God, you set forth Jesus to be a propitiation for us. That word is hilasterion in Greek and though it’s a Greek word, it was used by a man with a Hebrew mindset, which matters. Propitiation is all about the “turning away of divine wrath.” That’s the Hebrew behind it. The Greek, and our English dictionary definitions want us to think that it has to do with appeasement. But the truth is, there is nothing we can do to appease You, God. You aren’t fickle like the Greek gods. You demand perfection. That’s why Your divine wrath must be turned away from us or we would all perish. What could Abram or Sarai or I do that would ever be worthy enough of You, that would ever be good enough and perfect enough to cancel out our infraction against Your holiness? Can Abram go back and undo what he did wrong? Can Sarai? Can I? Can we just send You flowers and You get over it? Restitution and perfection are two different things.
It’s so hard to understand this concept. Even thinking of expiation we have to keep the Hebrew thinking in mind or we start pulling in appeasement. But the truth is that You nullify appeasement. You don’t appease, but You offer up someone else in our place. I can’t do anything. There’s no flowers big enough. I can’t go back and do it better and that will make up for it. You do it for me. You set my punishment aside because You allowed someone else to stand in for me and for Abram and for Sarai and pay our penalty for sin. You substituted a perfect Jesus to take our punishment, otherwise You would have been throwing holiness out the door. You didn’t dismiss the charges against us. You didn’t forget. You didn’t turn a blinded eye to them. You dealt with them head on. You paid the price for my sin through Your Son, through Your perfect Son, who was truly able to please You in every way. Jesus volunteered to make Himself a propitiation for us so we could be expiated- declared not guilty. Punishment was dealt. Punishment was received. Wrath was felt. But not by me or Abram or Sarai. It was all taken on by Jesus. Our punishment wasn’t set aside, it came, but Jesus took it for us. Our punishment wasn’t avoided, it came, but it was transferred to Jesus instead of us.
So, will I honor Jesus as my propitiation? Will I trust Him by faith and live according to faith in His blood. Will not only my words but my life declare His righteousness as I tell and show how he has remitted my sins through the patience of God and His sending a substitute for me? Am I living like I have been made righteous in Him? Am I living as though I have been made just and right and pure and holy? Is that kind of gratitude that mirrors the gift of redemption given to me apparent in my life? Imagine that, not even circumcision could save Abram or me or anyone. There’s no other response that can save us except for faith in the One True God through His Son Jesus Christ.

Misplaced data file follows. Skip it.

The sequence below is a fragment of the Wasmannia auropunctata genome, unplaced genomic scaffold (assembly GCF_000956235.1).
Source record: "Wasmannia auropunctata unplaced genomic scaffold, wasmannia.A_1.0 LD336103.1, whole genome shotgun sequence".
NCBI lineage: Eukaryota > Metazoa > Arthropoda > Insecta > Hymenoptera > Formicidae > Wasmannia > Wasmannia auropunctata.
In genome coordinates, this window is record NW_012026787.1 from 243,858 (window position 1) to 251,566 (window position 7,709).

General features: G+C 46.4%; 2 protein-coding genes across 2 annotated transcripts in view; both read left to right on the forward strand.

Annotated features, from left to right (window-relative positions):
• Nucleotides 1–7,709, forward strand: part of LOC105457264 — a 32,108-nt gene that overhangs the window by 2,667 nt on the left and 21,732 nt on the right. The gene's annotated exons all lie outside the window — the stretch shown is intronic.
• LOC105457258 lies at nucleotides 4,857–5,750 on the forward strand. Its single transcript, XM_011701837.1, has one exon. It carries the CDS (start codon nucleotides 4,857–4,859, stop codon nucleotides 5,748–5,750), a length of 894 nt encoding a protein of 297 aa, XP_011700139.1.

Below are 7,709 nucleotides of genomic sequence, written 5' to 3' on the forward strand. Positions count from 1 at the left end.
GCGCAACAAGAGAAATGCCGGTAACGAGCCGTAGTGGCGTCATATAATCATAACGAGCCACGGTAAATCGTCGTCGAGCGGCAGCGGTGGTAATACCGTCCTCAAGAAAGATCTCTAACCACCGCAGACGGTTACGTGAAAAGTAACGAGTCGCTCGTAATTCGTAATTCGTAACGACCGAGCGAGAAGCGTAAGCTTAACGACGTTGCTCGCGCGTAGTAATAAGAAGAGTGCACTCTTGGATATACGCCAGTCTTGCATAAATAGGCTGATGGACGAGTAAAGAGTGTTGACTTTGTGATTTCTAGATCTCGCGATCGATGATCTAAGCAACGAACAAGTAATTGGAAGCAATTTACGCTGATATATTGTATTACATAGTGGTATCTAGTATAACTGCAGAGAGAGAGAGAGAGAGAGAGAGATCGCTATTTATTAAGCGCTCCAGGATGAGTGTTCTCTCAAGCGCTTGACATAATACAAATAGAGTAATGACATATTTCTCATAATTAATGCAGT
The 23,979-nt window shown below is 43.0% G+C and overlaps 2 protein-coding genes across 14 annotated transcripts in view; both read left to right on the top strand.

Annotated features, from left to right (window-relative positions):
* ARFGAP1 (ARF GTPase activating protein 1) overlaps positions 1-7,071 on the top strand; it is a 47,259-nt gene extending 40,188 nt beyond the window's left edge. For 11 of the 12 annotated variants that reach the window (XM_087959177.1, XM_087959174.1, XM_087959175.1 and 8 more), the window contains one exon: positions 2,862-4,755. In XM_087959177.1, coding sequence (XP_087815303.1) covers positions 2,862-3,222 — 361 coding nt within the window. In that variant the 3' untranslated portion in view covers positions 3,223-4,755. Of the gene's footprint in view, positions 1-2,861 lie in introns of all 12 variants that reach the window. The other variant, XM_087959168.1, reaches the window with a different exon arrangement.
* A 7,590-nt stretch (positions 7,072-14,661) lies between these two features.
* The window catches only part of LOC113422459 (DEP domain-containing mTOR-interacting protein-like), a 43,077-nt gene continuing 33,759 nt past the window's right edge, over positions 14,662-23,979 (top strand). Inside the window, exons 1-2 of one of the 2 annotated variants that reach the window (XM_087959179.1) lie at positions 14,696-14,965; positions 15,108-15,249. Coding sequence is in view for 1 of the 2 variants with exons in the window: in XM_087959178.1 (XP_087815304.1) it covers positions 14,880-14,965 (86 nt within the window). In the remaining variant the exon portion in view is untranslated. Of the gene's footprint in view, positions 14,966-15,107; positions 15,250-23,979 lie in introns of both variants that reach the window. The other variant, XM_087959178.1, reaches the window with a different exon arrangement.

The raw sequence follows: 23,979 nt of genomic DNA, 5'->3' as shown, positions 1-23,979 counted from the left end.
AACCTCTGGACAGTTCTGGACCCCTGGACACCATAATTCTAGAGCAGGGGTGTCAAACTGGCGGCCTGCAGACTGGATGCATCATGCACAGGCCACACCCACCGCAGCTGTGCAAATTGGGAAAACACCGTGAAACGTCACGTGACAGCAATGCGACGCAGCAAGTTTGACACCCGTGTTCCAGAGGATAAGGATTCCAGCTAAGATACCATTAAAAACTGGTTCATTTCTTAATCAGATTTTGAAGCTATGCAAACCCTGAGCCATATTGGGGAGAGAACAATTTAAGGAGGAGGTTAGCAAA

Abram and Sarai were used of God because they trusted Him and believed and lived by faith in His promises, in Him. It wasn’t that they had done such commendable things. The commendable thing is living by faith and allowing God to show Himself worthy through our lives. See, Abram, later named Abraham by God, “believed God, and it was counted unto him for righteousness.” (Romans 4:3)
I can choose to work real hard, but then I wind up expecting a pat on the back. It’s like I develop a mentality that God owes me something. How absurd. But You give us the greatest of all rewards, a relationship with You not through works but through grace by faith. You do the work and we just reflect what You are and what You are doing. You take this ungodly lump of flesh, and when I believe in You, You make me beautiful like You. You count me righteous like You. You do all the work and I just learn to receive that work and walk in it with my life and actions and thoughts. See, if I wind up saying, “Blessed are they whose iniquities are forgiven, and whose sins are covered. Blessed is the man to whom the Lord will not impute sin,” then I have realized or am realizing that I didn’t do it. My iniquities are forgiven continually by You, the One who has the power to forgive. My sins are covered, not by me, but by the One whose blood was shed for me. It’s not imputed to me because of what I did, it’s imputed to me because You stepped in and took my place.
Abram and Sarai were examples not of perfect people, but of heirs by faith. And that’s how I become an heir to grace, just like them, by faith. By faith, I receive grace, that works in me to make me Your seed. Because it’s only You God, who can bring the dead to life and who calls those things which are not as though they are, and You do it through Jesus Christ.